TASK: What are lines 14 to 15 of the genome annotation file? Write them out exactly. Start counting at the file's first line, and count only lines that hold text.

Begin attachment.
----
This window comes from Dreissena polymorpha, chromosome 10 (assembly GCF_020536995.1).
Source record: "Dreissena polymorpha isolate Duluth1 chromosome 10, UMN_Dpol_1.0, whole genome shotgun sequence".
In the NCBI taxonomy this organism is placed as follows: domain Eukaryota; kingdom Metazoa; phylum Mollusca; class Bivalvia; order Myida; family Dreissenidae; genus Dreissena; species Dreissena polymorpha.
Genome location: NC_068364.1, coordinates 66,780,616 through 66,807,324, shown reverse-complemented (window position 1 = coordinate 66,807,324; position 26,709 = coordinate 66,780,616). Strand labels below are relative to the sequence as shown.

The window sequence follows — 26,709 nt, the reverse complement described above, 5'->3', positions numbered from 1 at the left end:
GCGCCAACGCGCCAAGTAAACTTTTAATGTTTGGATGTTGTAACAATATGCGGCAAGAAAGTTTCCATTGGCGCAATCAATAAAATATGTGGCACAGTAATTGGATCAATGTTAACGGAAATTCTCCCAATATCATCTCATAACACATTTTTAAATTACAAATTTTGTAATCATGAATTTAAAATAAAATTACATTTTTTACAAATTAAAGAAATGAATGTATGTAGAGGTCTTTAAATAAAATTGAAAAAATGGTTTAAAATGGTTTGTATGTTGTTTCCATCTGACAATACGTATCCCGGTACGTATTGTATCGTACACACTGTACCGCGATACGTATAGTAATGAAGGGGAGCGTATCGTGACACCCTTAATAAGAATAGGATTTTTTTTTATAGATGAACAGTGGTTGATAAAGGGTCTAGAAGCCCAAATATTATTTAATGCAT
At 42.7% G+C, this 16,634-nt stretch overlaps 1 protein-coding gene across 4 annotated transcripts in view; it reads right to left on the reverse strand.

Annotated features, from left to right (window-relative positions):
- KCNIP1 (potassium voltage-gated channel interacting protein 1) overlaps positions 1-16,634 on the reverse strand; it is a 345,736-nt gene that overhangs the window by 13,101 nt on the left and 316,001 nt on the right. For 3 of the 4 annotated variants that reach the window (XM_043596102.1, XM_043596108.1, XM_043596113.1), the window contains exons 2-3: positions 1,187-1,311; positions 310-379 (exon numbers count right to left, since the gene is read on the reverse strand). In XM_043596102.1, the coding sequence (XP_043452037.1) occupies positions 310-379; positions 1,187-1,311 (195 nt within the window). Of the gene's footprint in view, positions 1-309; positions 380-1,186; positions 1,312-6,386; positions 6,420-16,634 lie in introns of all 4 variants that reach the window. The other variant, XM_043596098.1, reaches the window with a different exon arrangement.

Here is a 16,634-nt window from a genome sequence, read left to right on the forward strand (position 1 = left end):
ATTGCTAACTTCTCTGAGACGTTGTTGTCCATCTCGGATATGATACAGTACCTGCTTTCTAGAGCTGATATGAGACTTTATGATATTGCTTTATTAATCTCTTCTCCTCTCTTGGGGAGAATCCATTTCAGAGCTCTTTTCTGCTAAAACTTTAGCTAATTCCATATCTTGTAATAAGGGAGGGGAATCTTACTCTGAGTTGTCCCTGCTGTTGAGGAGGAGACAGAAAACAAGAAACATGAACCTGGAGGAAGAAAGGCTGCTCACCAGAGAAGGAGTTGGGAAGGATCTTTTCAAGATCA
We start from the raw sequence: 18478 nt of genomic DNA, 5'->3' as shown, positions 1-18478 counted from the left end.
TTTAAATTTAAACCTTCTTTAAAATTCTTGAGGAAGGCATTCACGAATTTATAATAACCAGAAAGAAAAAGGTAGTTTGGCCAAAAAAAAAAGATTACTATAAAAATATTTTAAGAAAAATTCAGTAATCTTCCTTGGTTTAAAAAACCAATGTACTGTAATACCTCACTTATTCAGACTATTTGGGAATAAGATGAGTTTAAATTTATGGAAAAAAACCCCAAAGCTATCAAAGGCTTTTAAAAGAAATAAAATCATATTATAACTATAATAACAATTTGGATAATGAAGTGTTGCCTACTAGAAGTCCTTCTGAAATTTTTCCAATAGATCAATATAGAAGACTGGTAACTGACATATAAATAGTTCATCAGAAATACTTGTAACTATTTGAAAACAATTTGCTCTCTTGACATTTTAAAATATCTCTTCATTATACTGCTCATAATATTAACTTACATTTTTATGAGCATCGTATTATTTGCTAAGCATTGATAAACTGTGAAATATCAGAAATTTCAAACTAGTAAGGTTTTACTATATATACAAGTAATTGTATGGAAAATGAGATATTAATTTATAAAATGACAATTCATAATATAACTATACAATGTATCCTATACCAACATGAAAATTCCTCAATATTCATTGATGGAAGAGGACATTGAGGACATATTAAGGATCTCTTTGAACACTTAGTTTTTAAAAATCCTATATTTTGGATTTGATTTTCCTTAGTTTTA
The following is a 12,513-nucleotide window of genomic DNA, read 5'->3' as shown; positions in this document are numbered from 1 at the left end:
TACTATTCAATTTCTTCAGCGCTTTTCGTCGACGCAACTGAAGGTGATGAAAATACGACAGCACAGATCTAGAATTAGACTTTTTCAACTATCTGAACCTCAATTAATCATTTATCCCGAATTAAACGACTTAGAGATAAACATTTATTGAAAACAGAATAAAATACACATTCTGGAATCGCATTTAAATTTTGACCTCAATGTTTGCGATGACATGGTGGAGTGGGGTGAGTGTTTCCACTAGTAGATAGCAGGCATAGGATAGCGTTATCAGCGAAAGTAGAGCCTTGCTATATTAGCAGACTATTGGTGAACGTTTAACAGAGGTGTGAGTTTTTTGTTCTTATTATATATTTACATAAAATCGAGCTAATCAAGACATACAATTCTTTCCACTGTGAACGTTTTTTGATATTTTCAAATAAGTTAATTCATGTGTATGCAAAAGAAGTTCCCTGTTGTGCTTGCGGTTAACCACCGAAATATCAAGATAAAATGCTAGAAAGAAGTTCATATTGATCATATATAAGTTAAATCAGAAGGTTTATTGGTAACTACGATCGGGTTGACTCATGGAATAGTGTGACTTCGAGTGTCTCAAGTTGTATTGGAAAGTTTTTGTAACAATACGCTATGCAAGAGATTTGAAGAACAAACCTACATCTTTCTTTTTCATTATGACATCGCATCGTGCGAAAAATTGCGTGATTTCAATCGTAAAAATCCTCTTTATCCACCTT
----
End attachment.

The following is a 12,513-nucleotide window of genomic DNA, read 5'->3' as shown; positions in this document are numbered from 1 at the left end:
TACTATTCAATTTCTTCAGCGCTTTTCGTCGACGCAACTGAAGGTGATGAAAATACGACAGCACAGATCTAGAATTAGACTTTTTCAACTATCTGAACCTCAATTAATCATTTATCCCGAATTAAACGACTTAGAGATAAACATTTATTGAAAACAGAATAAAATACACATTCTGGAATCGCATTTAAATTTTGACCTCAATGTTTGCGATGACATGGTGGAGTGGGGTGAGTGTTTCCACTAGTAGATAGCAGGCATAGGATAGCGTTATCAGCGAAAGTAGAGCCTTGCTATATTAGCAGACTATTGGTGAACGTTTAACAGAGGTGTGAGTTTTTTGTTCTTATTATATATTTACATAAAATCGAGCTAATCAAGACATACAATTCTTTCCACTGTGAACGTTTTTTGATATTTTCAAATAAGTTAATTCATGTGTATGCAAAAGAAGTTCCCTGTTGTGCTTGCGGTTAACCACCGAAATATCAAGATAAAATGCTAGAAAGAAGTTCATATTGATCATATATAAGTTAAATCAGAAGGTTTATTGGTAACTACGATCGGGTTGACTCATGGAATAGTGTGACTTCGAGTGTCTCAAGTTGTATTGGAAAGTTTTTGTAACAATACGCTATGCAAGAGATTTGAAGAACAAACCTACATCTTTCTTTTTCATTATGACATCGCATCGTGCGAAAAATTGCGTGATTTCAATCGTAAAAATCCTCTTTATCCACCTT